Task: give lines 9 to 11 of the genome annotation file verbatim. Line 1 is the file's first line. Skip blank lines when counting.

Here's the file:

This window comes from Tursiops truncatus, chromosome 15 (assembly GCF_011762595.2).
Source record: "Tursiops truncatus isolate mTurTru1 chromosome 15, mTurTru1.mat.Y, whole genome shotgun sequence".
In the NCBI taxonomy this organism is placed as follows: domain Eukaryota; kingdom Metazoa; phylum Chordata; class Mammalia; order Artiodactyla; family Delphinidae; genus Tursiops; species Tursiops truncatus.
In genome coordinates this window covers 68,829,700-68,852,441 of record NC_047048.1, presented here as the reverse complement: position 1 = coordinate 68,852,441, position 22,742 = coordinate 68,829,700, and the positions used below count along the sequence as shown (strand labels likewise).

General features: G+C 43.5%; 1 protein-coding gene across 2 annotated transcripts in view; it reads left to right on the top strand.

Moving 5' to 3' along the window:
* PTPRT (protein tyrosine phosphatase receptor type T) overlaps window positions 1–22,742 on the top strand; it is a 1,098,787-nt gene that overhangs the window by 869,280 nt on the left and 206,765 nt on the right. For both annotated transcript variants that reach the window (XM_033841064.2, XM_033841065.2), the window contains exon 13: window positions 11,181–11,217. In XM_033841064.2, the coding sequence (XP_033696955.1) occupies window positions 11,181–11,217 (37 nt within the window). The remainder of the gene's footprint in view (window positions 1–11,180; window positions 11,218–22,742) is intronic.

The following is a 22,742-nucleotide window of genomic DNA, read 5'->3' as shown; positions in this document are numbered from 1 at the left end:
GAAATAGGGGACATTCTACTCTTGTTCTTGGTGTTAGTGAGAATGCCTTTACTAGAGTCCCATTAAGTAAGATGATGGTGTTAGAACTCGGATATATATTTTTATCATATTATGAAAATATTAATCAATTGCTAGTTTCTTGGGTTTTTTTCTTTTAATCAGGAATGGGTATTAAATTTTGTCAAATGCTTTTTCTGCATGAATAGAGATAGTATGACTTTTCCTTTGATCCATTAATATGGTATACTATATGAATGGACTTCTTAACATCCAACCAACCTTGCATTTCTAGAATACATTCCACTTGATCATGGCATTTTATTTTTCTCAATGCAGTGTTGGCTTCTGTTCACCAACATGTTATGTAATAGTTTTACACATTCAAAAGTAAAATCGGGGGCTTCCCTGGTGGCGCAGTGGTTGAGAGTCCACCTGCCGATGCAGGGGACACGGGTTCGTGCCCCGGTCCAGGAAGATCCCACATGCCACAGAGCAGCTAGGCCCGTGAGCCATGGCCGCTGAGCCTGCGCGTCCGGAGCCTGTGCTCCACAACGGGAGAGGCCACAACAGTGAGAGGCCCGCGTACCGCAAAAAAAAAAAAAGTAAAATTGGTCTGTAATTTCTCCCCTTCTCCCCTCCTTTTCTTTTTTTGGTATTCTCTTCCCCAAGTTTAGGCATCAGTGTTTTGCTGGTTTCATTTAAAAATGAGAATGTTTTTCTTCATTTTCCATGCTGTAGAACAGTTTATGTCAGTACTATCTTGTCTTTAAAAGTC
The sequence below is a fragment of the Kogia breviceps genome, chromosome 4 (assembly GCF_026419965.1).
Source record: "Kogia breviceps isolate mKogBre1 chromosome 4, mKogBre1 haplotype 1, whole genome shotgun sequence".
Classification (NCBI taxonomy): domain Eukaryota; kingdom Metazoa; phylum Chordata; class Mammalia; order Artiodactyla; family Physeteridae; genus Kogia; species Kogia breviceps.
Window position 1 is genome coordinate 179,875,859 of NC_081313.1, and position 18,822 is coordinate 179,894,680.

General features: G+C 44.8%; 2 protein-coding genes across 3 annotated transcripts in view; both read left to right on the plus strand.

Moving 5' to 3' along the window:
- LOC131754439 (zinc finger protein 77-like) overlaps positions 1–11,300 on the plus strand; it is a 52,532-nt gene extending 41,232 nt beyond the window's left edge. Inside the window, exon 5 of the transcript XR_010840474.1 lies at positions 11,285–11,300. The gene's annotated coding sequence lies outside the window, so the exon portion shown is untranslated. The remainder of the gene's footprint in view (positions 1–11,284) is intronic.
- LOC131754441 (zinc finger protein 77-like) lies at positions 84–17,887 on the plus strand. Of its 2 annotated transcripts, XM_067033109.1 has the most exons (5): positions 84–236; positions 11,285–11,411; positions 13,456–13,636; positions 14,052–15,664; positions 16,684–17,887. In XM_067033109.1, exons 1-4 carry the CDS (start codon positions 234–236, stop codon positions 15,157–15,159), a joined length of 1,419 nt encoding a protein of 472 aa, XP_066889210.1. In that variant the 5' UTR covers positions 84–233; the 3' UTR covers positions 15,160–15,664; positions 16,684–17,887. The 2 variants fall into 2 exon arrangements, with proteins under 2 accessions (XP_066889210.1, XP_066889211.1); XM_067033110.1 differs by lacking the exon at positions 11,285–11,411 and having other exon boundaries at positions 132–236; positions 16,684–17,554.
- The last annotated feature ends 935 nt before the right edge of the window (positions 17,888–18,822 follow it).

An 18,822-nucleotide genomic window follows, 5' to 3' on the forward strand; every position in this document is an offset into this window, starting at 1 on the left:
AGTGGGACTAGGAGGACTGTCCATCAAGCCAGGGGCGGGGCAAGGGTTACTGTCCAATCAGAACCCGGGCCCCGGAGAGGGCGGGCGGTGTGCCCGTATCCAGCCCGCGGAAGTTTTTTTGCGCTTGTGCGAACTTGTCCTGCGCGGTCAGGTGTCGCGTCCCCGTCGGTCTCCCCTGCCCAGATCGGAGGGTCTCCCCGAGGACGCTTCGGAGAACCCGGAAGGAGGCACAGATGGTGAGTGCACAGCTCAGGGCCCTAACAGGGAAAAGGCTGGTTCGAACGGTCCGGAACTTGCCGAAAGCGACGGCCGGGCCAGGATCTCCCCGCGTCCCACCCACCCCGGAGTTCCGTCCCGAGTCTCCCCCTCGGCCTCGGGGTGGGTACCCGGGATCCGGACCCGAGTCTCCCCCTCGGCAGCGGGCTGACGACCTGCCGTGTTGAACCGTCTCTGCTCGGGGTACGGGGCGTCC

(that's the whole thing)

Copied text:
GAAATAGGGGACATTCTACTCTTGTTCTTGGTGTTAGTGAGAATGCCTTTACTAGAGTCCCATTAAGTAAGATGATGGTGTTAGAACTCGGATATATATTTTTATCATATTATGAAAATATTAATCAATTGCTAGTTTCTTGGGTTTTTTTCTTTTAATCAGGAATGGGTATTAAATTTTGTCAAATGCTTTTTCTGCATGAATAGAGATAGTATGACTTTTCCTTTGATCCATTAATATGGTATACTATATGAATGGACTTCTTAACATCCAACCAACCTTGCATTTCTAGAATACATTCCACTTGATCATGGCATTTTATTTTTCTCAATGCAGTGTTGGCTTCTGTTCACCAACATGTTATGTAATAGTTTTACACATTCAAAAGTAAAATCGGGGGCTTCCCTGGTGGCGCAGTGGTTGAGAGTCCACCTGCCGATGCAGGGGACACGGGTTCGTGCCCCGGTCCAGGAAGATCCCACATGCCACAGAGCAGCTAGGCCCGTGAGCCATGGCCGCTGAGCCTGCGCGTCCGGAGCCTGTGCTCCACAACGGGAGAGGCCACAACAGTGAGAGGCCCGCGTACCGCAAAAAAAAAAAAAGTAAAATTGGTCTGTAATTTCTCCCCTTCTCCCCTCCTTTTCTTTTTTTGGTATTCTCTTCCCCAAGTTTAGGCATCAGTGTTTTGCTGGTTTCATTTAAAAATGAGAATGTTTTTCTTCATTTTCCATGCTGTAGAACAGTTTATGTCAGTACTATCTTGTCTTTAAAAGTC
The sequence below is a fragment of the Kogia breviceps genome, chromosome 4 (assembly GCF_026419965.1).
Source record: "Kogia breviceps isolate mKogBre1 chromosome 4, mKogBre1 haplotype 1, whole genome shotgun sequence".